Government and governance, Law, Social policy | Australia

3 September 2018

When appeals to the minister from asylum seekers and separated families are routinely rejected, it’s hard to see how visas for two au pairs are in the ‘public interest’, Marianne Dickie writes.

I can still remember the first time I spoke to someone seeking ministerial discretion. She taught at a primary school in North Queensland and asked to speak with the senator I worked for about her husband.

As I sat on a tiny kindergarten chair this dignified and distraught woman described how her husband – also a father and grandfather – was going to be deported to a European country he left as a baby. Needless to say, the appeal she made to the minister supported by my employer was not successful.

Since then I have worked with at least 40 families seeking intervention from the minister. One case that will always remain with me is the case of Mr Shahraz Kayani, an Australian citizen who died in 2001 after setting himself alight outside Parliament House in Canberra. His self-immolation was an act of despair following the government’s refusal to allow his wife and children to Australia. This was followed up by a refusal to allow his daughter a visitor visa to attend her father’s funeral.

In reality, the minister receives thousands of requests to exercise his powers. These include requests from asylum seekers who have been refused visas, parents of children who have failed to satisfy the health criteria for permanent residency, and families trying to reunite with their children who are stuck in war-torn countries.

More on this: Falling through the cracks: Australian funding cuts and refugees in Indonesia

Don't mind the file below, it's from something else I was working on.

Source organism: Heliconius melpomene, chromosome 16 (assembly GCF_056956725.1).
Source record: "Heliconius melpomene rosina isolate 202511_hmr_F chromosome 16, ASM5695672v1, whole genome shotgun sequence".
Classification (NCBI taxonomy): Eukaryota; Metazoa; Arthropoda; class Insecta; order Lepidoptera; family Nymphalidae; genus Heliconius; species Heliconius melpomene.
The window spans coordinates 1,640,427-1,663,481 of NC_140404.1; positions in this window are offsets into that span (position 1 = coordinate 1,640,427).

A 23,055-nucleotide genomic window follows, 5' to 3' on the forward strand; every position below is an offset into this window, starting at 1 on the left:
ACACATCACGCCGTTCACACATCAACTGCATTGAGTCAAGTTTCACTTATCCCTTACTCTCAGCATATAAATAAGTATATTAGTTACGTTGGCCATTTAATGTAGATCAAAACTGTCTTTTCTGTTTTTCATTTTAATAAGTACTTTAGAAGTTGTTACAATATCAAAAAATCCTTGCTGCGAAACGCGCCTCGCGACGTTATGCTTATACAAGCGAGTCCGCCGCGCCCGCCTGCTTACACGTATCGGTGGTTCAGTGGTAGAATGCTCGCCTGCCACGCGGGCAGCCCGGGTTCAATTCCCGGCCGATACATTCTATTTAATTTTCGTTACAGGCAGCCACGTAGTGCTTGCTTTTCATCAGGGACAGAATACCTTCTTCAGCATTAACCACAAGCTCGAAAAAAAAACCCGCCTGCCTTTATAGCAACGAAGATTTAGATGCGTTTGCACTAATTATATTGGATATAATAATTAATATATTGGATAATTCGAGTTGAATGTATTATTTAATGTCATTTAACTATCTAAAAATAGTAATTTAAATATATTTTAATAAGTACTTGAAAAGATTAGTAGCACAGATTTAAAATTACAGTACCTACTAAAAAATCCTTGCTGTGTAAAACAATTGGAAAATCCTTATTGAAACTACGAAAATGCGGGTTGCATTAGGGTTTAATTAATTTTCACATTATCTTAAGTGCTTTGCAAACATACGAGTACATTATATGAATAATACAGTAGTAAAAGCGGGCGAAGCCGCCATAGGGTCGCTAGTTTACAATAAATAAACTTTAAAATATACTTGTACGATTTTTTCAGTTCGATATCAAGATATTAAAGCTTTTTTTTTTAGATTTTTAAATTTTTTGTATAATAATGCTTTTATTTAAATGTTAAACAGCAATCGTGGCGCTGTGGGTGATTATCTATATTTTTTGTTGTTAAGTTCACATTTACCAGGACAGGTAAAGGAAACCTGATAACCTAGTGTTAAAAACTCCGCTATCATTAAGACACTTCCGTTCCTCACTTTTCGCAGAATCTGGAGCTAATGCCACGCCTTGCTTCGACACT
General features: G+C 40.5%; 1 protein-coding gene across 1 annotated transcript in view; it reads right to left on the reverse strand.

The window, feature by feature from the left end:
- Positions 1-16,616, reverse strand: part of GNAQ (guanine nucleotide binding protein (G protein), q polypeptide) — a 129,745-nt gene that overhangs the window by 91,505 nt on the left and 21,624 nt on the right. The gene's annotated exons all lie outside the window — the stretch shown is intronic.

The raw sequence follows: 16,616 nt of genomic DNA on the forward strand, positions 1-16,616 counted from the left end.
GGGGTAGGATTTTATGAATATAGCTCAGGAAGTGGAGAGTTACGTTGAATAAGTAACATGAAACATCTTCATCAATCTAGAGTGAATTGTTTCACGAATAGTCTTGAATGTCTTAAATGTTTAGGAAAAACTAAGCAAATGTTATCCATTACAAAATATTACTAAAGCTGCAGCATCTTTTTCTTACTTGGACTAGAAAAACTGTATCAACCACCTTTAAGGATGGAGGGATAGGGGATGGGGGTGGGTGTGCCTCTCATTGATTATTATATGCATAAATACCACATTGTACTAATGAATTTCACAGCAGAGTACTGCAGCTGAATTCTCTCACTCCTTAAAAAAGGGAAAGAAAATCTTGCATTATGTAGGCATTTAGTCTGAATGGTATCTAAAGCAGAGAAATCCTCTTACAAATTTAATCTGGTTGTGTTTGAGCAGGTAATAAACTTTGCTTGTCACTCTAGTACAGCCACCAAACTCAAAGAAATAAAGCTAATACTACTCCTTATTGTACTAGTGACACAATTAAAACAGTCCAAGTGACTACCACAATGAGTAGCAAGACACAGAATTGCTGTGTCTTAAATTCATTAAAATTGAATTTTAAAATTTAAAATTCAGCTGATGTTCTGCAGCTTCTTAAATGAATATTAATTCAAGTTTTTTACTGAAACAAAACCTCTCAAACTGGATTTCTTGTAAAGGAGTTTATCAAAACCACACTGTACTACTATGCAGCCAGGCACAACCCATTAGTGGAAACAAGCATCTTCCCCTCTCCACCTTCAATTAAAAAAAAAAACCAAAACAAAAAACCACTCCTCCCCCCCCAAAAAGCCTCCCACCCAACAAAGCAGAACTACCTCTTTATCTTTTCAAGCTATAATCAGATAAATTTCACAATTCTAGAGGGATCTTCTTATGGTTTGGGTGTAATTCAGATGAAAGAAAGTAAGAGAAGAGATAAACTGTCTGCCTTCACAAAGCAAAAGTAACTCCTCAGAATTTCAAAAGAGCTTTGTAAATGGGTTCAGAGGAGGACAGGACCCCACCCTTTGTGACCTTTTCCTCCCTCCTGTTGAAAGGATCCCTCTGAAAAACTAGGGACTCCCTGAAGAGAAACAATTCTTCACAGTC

In order to rise above the pile of intervention requests, people often resort to public campaigns, such as the family in Biloela and a Brisbane mother facing separation from her Australian citizen son. These are critical cases where the failure has a devastating impact on families and communities. Sometimes they succeed in their intervention request – overwhelmingly they do not. This makes recent discussions of Home Affairs Minister Peter Dutton’s interventions in 2015 to stop two au pairs being deported all the more galling.

The Migration Act 1958 contains ‘public interest powers’, which allow the minister to grant a visa in a range of circumstances. These powers have always been intended by the parliament to provide a safety net for those that either can’t fit into the criteria of the legislation or suffer unintended consequences of the legislation.

The power is discretionary and non-delegable. It is also non-compellable, which means there is no legal duty for the minister to consider using it when requested to do so, and non-reviewable, which means no one can examine the decision. If the minister does use it then it must be in the public interest to do so.

Sadly the term ‘public interest’ is not defined in the Act. Ministerial Guidelines advise departmental staff that “what is or what is not in the public interest is for the Minister to determine”.

In 2008 the Rudd Government commissioned Elizabeth Proust, former head of the Victorian Department of Premier and Cabinet, to examine the extent to which the minister should use these powers. Her report recommended a stark reduction in their use and their availability.

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Both the Senate Select Committee and the report by Elizabeth Proust expressed concern that the powers are so discretionary there is no legal requirement to follow any administrative process. This allowed people who could access the minister to raise their issue independent of the Department vetting process.